Then take a look at the options in the config section (2) to make sure they're what you want.
missing: If this value is true, then it will set the late policy for any eligible assignment to "none", effectively removing the "missing" tags. This can be done pre-emptively at the beginning of the course. It does not disable the "late" tags.
late: If this value is true, then it will remove the "late" label from assignments by setting the late policy to "none". This can only be done after an assignment is late as submissions after the due date will reset the policy.
reset: If this value is true, it restores the default Canvas behavior.
debug: If this values is true, then Canvas will log information about the throttling results to the console. The threshold starts at 700 and if ever gets down to 0, then the API calls stop working. This is for those really impatient people who want to make it go a little faster.
Step 2: Execute the code
Navigate to the location (see below) where you want to run this in Canvas
Open the developer tools in your browser. For most browsers, this is F12 although you can also right-click in the browser and choose Inspect (Chrome) or Inspect Element (Firefox).
Switch to the Console tab in the developer tools: Chrome: Firefox:
Paste the code (make sure you've configured it) into the command line in the Console window.
Make sure this is what you want to do
Press enter (Chrome) or Ctrl-enter (Firefox)
You may need to run it again if it didn't get all the way through the first time. Inside the console, you can just hit the up arrow instead of pasting the code again. Also, the F12 is a toggle, and will hide the developer tools if it is open.
This doesn't have a slick interface and it doesn't use Tampermonkey. You have to copy and paste code into your browser's console.
I covered three scenarios in the video
Hide missing labels for all assignments
Hide the late label for a specific quiz
Restore the late and missing labels for all quizzes
Hopefully that is enough to get an idea of how to run it.
This section really isn't for anyone, because you're all way more organized than I am. But just in case, here's some additional information that I discovered.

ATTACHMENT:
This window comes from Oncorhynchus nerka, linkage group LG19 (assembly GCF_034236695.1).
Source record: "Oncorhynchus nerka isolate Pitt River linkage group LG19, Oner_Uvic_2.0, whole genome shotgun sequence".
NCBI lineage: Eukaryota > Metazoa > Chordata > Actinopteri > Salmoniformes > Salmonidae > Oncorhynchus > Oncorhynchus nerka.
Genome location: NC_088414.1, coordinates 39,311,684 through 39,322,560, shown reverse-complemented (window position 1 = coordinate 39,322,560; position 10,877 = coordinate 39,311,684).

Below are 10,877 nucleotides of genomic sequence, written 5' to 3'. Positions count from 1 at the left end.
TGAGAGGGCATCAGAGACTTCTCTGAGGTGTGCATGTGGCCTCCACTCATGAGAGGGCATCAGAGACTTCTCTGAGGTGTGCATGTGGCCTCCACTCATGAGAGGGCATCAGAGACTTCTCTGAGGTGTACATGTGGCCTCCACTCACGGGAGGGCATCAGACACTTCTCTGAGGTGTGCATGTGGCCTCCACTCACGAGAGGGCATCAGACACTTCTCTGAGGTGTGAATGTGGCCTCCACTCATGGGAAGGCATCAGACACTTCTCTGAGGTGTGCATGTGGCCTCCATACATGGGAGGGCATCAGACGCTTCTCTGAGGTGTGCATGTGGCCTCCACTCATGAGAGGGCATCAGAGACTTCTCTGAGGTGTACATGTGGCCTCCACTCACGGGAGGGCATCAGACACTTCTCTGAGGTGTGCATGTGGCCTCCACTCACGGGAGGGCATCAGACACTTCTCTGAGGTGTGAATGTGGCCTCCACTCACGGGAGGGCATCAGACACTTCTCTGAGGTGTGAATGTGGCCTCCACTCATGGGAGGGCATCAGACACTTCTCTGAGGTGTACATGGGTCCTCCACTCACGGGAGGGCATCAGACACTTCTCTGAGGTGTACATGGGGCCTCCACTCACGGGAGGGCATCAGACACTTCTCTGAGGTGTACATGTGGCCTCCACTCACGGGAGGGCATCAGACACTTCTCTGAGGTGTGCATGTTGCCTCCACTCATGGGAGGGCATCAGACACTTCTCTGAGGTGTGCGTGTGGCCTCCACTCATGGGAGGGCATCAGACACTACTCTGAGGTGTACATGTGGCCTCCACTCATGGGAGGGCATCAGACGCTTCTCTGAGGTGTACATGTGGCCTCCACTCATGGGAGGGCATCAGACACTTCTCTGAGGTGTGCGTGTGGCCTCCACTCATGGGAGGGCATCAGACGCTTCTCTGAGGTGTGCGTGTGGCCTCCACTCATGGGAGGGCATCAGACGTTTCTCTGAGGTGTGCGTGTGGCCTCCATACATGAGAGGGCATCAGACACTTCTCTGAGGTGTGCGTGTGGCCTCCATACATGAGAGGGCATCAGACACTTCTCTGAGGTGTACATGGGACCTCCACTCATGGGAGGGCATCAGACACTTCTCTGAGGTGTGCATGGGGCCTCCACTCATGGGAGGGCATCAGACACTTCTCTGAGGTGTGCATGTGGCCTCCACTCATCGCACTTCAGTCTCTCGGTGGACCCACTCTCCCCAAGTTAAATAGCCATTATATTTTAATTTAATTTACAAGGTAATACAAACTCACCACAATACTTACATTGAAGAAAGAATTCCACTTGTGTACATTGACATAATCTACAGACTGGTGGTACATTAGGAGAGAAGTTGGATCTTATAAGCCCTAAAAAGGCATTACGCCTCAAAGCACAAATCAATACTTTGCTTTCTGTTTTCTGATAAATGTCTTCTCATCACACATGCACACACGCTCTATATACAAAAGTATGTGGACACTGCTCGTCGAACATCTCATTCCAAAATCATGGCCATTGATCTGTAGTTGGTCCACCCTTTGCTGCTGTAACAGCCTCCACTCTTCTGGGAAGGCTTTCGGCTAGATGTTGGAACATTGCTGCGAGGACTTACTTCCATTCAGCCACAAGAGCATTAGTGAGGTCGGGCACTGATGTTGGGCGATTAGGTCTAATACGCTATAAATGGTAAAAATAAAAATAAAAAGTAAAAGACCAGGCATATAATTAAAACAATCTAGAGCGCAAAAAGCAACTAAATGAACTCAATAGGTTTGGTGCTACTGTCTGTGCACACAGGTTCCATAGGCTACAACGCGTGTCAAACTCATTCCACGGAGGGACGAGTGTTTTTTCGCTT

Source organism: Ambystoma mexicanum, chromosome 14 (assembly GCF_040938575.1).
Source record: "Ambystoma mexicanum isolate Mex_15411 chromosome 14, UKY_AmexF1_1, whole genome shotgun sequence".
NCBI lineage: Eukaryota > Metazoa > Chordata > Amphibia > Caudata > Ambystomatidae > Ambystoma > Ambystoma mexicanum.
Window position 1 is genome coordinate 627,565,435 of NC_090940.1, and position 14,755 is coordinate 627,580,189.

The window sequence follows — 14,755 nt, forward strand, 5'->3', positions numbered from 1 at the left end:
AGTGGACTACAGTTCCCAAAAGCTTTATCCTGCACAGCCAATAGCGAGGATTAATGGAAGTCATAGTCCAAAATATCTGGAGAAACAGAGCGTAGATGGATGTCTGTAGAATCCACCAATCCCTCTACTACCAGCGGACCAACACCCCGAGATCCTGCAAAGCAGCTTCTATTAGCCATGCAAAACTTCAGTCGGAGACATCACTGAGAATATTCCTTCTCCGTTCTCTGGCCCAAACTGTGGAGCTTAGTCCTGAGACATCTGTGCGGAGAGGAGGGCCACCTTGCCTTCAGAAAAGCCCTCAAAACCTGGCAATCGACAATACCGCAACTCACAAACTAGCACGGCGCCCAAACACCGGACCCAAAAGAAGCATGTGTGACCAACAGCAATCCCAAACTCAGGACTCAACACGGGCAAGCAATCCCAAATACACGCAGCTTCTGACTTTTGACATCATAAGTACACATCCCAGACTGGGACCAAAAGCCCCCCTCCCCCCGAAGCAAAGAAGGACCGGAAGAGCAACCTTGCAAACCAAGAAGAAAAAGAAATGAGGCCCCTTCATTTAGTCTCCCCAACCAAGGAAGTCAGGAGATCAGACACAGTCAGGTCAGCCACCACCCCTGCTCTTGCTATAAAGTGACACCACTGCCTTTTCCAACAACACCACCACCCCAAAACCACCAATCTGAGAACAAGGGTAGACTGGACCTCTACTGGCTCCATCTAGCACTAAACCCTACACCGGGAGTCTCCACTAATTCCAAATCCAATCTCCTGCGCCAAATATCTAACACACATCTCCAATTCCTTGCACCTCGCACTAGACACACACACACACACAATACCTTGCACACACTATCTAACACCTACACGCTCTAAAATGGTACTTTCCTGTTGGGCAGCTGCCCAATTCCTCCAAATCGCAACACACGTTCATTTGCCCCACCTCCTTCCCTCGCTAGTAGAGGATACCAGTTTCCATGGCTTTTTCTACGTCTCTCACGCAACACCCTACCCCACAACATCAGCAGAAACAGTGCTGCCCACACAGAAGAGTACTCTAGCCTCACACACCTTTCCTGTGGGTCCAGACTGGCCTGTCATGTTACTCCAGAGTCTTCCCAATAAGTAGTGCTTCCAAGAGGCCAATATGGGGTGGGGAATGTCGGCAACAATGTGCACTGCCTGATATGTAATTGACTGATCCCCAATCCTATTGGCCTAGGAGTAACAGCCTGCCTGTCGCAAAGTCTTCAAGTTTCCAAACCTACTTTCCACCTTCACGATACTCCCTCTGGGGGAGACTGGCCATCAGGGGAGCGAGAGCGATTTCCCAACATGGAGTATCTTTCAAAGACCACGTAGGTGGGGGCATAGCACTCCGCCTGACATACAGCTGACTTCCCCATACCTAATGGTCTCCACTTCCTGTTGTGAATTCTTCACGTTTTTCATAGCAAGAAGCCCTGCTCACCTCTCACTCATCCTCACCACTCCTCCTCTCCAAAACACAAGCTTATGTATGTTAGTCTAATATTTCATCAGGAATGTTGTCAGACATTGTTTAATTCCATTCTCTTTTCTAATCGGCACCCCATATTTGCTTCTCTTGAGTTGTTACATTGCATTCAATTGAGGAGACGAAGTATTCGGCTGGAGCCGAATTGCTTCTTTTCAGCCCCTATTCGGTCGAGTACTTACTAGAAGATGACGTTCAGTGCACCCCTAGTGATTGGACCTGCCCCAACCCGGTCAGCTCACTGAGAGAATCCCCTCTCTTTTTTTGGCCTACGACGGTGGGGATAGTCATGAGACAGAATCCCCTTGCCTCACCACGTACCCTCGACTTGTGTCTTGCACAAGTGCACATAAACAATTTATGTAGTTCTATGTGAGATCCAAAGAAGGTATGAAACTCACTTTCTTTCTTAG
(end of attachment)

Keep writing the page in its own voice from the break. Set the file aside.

If you publish an assignment or change a due date after running this script, it will reset the late policy status to null, which basically removes anything that you've done. That means that missing labels will show up again. To get rid of them, run the script again.
If a student turns in a late assignment, it will change the status from missing to late. That means that if you want the late labels to disappear, you have to run the script again.
If you have an assignment that has a grade and you manually go through and tell Canvas that it is missing, Canvas will believe you. That makes sense, I guess, because you can use it to warn a student that "Hey, this isn't acceptable!" In my testing, I found that typing a grade into the gradebook when the policy was manually set to missing did not remove the missing tag. That's okay for Laura, who doesn't want the missing tags in there anyway, but I thought I'd mention it since it may not be obvious.
Finally, you may want to test this in a beta instance of Canvas with a previous class if you can. It works for me, but I haven't tested for anyone else.
I added the Bottleneck library to the code to allow for throttling. When I originally wrote the script, the browser automatically limited connections to 5-6 per domain and that kept the Canvas API happy. Since then, things have changed and the connections are faster and the script was running up against the Canvas API limits. The limit starts at 700 and when you get down to 0, it just stops delivering content and the script fails. If you re-ran the script, then it would pick up where it left off and continue.
I added the ability to output the results of the x-rate-limit-remaining response header so you can see how close to 0 you are getting. The default of 10 concurrent connections with 20 ms between starts never dropped below 580 for me, so it could be sped up some, but I wanted to play nice with the API, taking a slower route that is more likely to be successful.
The fetching of submissions fails with unpublished assignments. I thought I was checking this because my documentation mentions published assignments, but it must not have been in the code. It is now. Previously, if you fetched any assignments along with one that was unpublished, it would not adjust any of that batch. It batched them into groups of 10, so some people might have been seeing some assignments never being fixed before. That is resolved.
There was an error in the regular expression used to find the next link header. It was getting the right link ... eventually, but it was making more calls than needed. I changed <(.*?)> to <([^>]+)> and now it only picks up the next link instead of the current one as well.
I also updated the code to use ES6 arrow functions. I now have an IDE that supports ES6 code (bye-bye Eclipse) and updated the code to remove some other warnings and messages.
I'm James Jones. My full-time job is teaching mathematics at a community college, with an extra-duty assignment that involves Canvas.
I hate repetitive tasks and will spend 13 hours writing a computer program to automate something that takes 5 minutes to do. This often benefits others in the form of Canvancements, which are my Canvas Enhancments that I freely contribute to the Canvas Community.